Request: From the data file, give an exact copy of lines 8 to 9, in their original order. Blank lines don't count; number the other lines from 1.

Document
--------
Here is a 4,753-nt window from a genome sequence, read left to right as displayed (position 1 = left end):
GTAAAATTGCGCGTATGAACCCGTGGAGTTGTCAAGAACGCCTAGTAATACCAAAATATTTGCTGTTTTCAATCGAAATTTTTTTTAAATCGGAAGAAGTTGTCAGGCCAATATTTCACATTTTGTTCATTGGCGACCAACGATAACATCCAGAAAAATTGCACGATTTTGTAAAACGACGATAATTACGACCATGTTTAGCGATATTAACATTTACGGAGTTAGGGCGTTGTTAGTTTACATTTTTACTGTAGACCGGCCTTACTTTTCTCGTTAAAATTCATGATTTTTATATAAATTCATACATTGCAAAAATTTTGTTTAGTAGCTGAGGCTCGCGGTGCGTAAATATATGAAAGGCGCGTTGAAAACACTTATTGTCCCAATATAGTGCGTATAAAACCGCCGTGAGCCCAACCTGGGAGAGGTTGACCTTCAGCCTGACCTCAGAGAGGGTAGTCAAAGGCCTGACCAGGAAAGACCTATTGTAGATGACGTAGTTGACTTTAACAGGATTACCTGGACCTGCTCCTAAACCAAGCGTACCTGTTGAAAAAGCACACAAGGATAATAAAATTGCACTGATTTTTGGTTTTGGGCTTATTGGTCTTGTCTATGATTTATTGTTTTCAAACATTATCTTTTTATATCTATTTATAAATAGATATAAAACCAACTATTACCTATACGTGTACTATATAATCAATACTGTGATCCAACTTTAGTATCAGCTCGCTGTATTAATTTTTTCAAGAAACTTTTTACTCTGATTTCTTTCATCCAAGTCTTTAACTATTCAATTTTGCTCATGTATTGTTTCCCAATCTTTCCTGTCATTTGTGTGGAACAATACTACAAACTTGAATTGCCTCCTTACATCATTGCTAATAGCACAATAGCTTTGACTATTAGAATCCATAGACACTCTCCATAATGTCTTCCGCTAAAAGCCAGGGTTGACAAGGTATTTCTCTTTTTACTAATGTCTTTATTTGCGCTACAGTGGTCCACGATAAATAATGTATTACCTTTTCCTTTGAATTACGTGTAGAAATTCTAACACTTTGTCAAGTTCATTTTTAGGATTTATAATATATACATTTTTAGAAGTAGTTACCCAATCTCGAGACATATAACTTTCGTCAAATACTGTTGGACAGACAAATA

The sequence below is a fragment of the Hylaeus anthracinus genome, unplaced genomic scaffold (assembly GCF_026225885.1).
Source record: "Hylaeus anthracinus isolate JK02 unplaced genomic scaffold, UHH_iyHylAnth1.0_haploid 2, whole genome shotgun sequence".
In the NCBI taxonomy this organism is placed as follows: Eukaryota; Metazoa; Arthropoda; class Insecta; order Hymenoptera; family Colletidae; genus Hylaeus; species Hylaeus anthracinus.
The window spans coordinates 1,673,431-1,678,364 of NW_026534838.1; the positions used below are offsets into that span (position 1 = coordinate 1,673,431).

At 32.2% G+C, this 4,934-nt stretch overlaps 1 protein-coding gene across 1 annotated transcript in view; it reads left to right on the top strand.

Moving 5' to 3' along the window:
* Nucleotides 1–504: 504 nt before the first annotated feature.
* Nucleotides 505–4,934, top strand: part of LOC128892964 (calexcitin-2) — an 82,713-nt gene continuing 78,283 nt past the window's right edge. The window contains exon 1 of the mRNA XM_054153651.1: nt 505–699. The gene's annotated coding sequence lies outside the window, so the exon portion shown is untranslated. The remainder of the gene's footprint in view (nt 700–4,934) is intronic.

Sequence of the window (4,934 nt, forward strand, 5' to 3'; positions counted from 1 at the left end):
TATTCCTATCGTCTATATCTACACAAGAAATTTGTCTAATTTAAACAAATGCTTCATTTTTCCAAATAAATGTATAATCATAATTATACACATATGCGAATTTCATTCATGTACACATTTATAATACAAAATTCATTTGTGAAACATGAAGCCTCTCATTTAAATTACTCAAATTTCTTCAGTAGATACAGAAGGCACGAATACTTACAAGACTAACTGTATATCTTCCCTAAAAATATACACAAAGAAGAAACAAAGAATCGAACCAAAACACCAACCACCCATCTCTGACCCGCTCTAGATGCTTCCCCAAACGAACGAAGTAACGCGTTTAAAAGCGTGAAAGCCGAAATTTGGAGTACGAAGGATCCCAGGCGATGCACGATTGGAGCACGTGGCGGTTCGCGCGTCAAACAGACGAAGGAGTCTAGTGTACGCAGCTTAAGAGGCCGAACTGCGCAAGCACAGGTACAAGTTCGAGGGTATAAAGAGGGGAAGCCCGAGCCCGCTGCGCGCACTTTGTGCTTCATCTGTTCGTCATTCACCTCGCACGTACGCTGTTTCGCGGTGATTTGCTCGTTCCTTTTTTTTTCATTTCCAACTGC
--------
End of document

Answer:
Moving 5' to 3' along the window:
* Nucleotides 1–504: 504 nt before the first annotated feature.